Loan-To-Share Ratio Increases With Rate Bumps

Increases in the federal funds rate normally have a negative effect on the loan-to-share ratio, but things were different in the third quarter.

FEDERAL FUND RATE VS. LOAN TO SHARE RATIO
FOR U.S. CREDIT UNIONS | DATA AS OF 06.30.22
© Callahan & Associates | CreditUnions.com

  • Increases in the federal funds rate have historically had a negative effect on credit unions’ loan-to-share ratio, but recent interest rate hikes and broader macroeconomic conditions have resulted in rare instances of both figures rising simultaneously.
  • The federal funds rate plays a key role in the interest rate credit unions charge members for loans as well as what they pay members for deposits.
  • The Federal Reserve lowered rates to nearly 0.0% in March 2020 with the intention of bolstering consumer spending at the onset of the pandemic. Economists expected loan-to-share ratios at financial institutions to go up, but government stimulus payments and other factors resulted in credit union members depositing excess funds rather than taking out new loans at lower rates. Credit unions also sold off larger portions of their mortgage originations to the secondary market, removing more than one-third of those loans from their portfolios.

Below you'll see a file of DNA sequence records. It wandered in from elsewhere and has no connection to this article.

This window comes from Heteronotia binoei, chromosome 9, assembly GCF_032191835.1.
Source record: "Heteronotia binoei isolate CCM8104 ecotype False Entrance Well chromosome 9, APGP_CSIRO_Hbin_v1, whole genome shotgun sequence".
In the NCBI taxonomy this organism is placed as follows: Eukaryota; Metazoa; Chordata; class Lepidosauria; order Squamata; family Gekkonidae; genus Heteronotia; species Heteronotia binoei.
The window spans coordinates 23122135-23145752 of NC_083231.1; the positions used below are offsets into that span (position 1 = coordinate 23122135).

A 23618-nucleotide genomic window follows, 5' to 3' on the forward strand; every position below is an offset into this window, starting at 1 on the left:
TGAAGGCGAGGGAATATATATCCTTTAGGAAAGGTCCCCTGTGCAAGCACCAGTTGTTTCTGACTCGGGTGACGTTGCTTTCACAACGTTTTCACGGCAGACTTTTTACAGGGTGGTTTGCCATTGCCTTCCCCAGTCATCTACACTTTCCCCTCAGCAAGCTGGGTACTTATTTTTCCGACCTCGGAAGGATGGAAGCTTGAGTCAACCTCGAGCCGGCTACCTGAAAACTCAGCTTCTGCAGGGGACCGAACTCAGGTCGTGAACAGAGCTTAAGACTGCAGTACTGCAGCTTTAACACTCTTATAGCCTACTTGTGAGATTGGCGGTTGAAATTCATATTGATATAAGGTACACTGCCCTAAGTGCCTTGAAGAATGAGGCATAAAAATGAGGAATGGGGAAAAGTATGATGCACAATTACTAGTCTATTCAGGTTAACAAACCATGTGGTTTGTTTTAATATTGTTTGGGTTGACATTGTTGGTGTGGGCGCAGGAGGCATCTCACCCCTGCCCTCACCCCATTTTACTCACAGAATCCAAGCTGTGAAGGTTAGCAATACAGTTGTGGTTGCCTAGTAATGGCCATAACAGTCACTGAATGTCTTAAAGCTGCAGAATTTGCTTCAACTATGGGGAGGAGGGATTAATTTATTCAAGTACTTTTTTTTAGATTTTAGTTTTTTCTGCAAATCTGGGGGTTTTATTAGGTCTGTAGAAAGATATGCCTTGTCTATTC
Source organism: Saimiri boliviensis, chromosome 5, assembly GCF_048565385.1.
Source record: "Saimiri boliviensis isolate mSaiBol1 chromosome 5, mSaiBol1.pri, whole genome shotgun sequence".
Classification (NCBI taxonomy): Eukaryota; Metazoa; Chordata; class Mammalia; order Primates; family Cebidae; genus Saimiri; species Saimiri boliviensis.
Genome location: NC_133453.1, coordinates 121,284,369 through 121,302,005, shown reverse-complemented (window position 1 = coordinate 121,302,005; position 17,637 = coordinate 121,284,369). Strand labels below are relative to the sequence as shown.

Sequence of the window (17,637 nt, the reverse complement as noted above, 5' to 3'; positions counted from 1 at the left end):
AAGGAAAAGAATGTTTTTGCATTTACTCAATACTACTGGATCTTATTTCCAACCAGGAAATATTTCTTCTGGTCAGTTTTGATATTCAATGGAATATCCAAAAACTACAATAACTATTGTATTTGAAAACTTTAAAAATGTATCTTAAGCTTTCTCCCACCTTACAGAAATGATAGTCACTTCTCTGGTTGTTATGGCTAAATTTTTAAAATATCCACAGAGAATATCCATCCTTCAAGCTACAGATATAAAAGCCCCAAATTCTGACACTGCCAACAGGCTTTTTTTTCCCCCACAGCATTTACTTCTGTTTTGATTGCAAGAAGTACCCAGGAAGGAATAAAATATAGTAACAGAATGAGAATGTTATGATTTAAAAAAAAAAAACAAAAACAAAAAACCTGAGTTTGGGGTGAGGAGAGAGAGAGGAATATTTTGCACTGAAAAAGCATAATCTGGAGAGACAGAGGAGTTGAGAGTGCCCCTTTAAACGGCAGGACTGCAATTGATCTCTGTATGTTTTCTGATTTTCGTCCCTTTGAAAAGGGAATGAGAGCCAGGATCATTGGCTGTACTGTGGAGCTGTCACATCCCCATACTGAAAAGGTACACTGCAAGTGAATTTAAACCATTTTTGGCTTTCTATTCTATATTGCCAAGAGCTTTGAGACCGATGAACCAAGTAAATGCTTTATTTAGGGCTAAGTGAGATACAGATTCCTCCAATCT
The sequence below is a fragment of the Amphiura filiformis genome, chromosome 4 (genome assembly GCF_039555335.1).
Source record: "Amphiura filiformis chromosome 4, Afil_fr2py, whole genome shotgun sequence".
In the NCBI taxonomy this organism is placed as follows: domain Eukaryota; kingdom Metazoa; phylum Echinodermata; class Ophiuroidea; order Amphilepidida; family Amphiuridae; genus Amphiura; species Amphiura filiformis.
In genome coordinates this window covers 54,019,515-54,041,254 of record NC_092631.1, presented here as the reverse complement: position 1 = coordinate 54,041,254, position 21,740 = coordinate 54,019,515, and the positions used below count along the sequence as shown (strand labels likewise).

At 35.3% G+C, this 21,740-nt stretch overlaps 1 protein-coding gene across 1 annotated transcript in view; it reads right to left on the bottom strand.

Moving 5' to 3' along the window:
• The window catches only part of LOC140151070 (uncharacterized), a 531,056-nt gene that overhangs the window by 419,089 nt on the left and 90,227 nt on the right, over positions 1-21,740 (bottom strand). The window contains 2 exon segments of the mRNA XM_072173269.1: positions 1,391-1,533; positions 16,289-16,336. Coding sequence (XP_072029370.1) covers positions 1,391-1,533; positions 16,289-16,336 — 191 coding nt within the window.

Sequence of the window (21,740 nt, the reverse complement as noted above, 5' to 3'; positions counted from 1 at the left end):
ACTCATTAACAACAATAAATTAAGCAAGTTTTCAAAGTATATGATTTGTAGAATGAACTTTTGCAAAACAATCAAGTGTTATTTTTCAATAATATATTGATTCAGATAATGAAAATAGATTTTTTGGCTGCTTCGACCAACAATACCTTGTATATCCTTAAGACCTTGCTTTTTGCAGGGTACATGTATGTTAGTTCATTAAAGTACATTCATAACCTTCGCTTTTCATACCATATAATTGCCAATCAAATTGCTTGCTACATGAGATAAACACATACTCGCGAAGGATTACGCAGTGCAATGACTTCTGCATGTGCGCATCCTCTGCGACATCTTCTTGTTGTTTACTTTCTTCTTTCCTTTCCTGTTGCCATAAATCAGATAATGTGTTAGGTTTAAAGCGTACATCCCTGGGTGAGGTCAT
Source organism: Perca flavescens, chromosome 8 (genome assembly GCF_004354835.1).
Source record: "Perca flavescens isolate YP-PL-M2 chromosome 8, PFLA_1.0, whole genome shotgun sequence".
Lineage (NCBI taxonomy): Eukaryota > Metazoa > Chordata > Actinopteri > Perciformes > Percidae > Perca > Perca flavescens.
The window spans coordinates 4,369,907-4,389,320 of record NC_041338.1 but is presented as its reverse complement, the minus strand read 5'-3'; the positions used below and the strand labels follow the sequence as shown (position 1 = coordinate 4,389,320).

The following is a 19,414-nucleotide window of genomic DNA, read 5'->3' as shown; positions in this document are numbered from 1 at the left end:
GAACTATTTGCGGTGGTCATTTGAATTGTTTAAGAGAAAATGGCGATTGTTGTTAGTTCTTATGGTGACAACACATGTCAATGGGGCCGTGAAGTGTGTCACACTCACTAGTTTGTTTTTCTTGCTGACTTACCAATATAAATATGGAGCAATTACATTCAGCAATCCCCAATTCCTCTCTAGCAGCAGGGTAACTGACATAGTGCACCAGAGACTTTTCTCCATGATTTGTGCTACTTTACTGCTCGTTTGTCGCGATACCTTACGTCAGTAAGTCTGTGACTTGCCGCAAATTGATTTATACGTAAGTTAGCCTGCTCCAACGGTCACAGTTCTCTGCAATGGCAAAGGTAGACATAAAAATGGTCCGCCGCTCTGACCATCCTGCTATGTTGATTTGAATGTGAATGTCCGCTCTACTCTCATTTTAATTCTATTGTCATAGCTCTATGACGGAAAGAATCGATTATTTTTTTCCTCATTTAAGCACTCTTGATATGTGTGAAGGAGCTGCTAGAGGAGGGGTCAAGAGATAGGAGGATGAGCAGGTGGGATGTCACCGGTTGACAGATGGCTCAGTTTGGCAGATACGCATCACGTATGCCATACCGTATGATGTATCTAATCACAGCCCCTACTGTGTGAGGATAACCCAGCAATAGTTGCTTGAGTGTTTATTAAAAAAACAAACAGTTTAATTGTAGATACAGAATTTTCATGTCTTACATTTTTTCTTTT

• In March of this year, the Fed began raising rates to combat inflation — the first interest rate hikes since late 2018. More increases are expected in 2023, which will increase the cost of borrowing for financial institutions, consequently raising loan rates and, likely, lowering demand for loans.
  • Despite a decrease in the number of loan originations compared to last year, increased asset prices kept loan growth at record levels in the third quarter of 2022, and the loan-to-share ratio was up 8.5% from one year ago.
November 21, 2022

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